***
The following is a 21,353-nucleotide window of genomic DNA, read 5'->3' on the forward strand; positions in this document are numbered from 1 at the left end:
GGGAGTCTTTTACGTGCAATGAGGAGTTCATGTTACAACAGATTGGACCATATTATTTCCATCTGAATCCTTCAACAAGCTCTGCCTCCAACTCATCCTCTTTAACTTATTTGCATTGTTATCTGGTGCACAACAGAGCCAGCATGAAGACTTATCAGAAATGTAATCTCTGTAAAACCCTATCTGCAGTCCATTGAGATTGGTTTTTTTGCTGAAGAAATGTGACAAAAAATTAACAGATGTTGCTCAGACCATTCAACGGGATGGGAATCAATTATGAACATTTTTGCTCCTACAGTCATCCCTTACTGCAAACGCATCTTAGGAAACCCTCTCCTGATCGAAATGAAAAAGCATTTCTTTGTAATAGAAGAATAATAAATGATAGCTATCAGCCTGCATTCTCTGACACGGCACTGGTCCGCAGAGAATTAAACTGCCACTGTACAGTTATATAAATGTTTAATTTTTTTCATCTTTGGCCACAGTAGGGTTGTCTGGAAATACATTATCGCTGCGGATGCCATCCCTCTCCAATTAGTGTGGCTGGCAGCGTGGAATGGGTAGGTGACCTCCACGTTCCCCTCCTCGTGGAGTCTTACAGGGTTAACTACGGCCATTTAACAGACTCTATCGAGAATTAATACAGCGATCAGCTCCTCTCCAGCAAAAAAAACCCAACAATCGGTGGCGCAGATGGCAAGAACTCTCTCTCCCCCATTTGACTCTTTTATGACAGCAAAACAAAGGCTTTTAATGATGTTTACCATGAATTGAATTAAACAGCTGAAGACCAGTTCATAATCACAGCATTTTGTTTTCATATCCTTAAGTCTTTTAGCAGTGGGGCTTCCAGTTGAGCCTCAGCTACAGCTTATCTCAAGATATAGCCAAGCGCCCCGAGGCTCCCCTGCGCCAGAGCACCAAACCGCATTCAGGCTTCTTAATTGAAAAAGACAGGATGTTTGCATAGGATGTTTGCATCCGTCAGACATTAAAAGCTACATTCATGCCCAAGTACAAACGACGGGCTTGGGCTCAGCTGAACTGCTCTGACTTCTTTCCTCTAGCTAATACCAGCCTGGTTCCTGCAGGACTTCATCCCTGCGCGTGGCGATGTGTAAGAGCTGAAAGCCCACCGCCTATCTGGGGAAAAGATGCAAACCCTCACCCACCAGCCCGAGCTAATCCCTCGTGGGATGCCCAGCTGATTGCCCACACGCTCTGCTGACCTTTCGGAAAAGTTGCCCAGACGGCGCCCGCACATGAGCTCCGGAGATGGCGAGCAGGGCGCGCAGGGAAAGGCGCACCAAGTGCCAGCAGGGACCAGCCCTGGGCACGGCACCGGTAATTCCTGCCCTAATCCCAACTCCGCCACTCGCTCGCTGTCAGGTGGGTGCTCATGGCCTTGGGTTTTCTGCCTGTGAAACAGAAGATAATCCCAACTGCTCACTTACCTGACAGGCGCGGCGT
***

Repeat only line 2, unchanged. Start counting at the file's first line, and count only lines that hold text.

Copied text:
GGGAGTCTTTTACGTGCAATGAGGAGTTCATGTTACAACAGATTGGACCATATTATTTCCATCTGAATCCTTCAACAAGCTCTGCCTCCAACTCATCCTCTTTAACTTATTTGCATTGTTATCTGGTGCACAACAGAGCCAGCATGAAGACTTATCAGAAATGTAATCTCTGTAAAACCCTATCTGCAGTCCATTGAGATTGGTTTTTTTGCTGAAGAAATGTGACAAAAAATTAACAGATGTTGCTCAGACCATTCAACGGGATGGGAATCAATTATGAACATTTTTGCTCCTACAGTCATCCCTTACTGCAAACGCATCTTAGGAAACCCTCTCCTGATCGAAATGAAAAAGCATTTCTTTGTAATAGAAGAATAATAAATGATAGCTATCAGCCTGCATTCTCTGACACGGCACTGGTCCGCAGAGAATTAAACTGCCACTGTACAGTTATATAAATGTTTAATTTTTTTCATCTTTGGCCACAGTAGGGTTGTCTGGAAATACATTATCGCTGCGGATGCCATCCCTCTCCAATTAGTGTGGCTGGCAGCGTGGAATGGGTAGGTGACCTCCACGTTCCCCTCCTCGTGGAGTCTTACAGGGTTAACTACGGCCATTTAACAGACTCTATCGAGAATTAATACAGCGATCAGCTCCTCTCCAGCAAAAAAAACCCAACAATCGGTGGCGCAGATGGCAAGAACTCTCTCTCCCCCATTTGACTCTTTTATGACAGCAAAACAAAGGCTTTTAATGATGTTTACCATGAATTGAATTAAACAGCTGAAGACCAGTTCATAATCACAGCATTTTGTTTTCATATCCTTAAGTCTTTTAGCAGTGGGGCTTCCAGTTGAGCCTCAGCTACAGCTTATCTCAAGATATAGCCAAGCGCCCCGAGGCTCCCCTGCGCCAGAGCACCAAACCGCATTCAGGCTTCTTAATTGAAAAAGACAGGATGTTTGCATAGGATGTTTGCATCCGTCAGACATTAAAAGCTACATTCATGCCCAAGTACAAACGACGGGCTTGGGCTCAGCTGAACTGCTCTGACTTCTTTCCTCTAGCTAATACCAGCCTGGTTCCTGCAGGACTTCATCCCTGCGCGTGGCGATGTGTAAGAGCTGAAAGCCCACCGCCTATCTGGGGAAAAGATGCAAACCCTCACCCACCAGCCCGAGCTAATCCCTCGTGGGATGCCCAGCTGATTGCCCACACGCTCTGCTGACCTTTCGGAAAAGTTGCCCAGACGGCGCCCGCACATGAGCTCCGGAGATGGCGAGCAGGGCGCGCAGGGAAAGGCGCACCAAGTGCCAGCAGGGACCAGCCCTGGGCACGGCACCGGTAATTCCTGCCCTAATCCCAACTCCGCCACTCGCTCGCTGTCAGGTGGGTGCTCATGGCCTTGGGTTTTCTGCCTGTGAAACAGAAGATAATCCCAACTGCTCACTTACCTGACAGGCGCGGCGT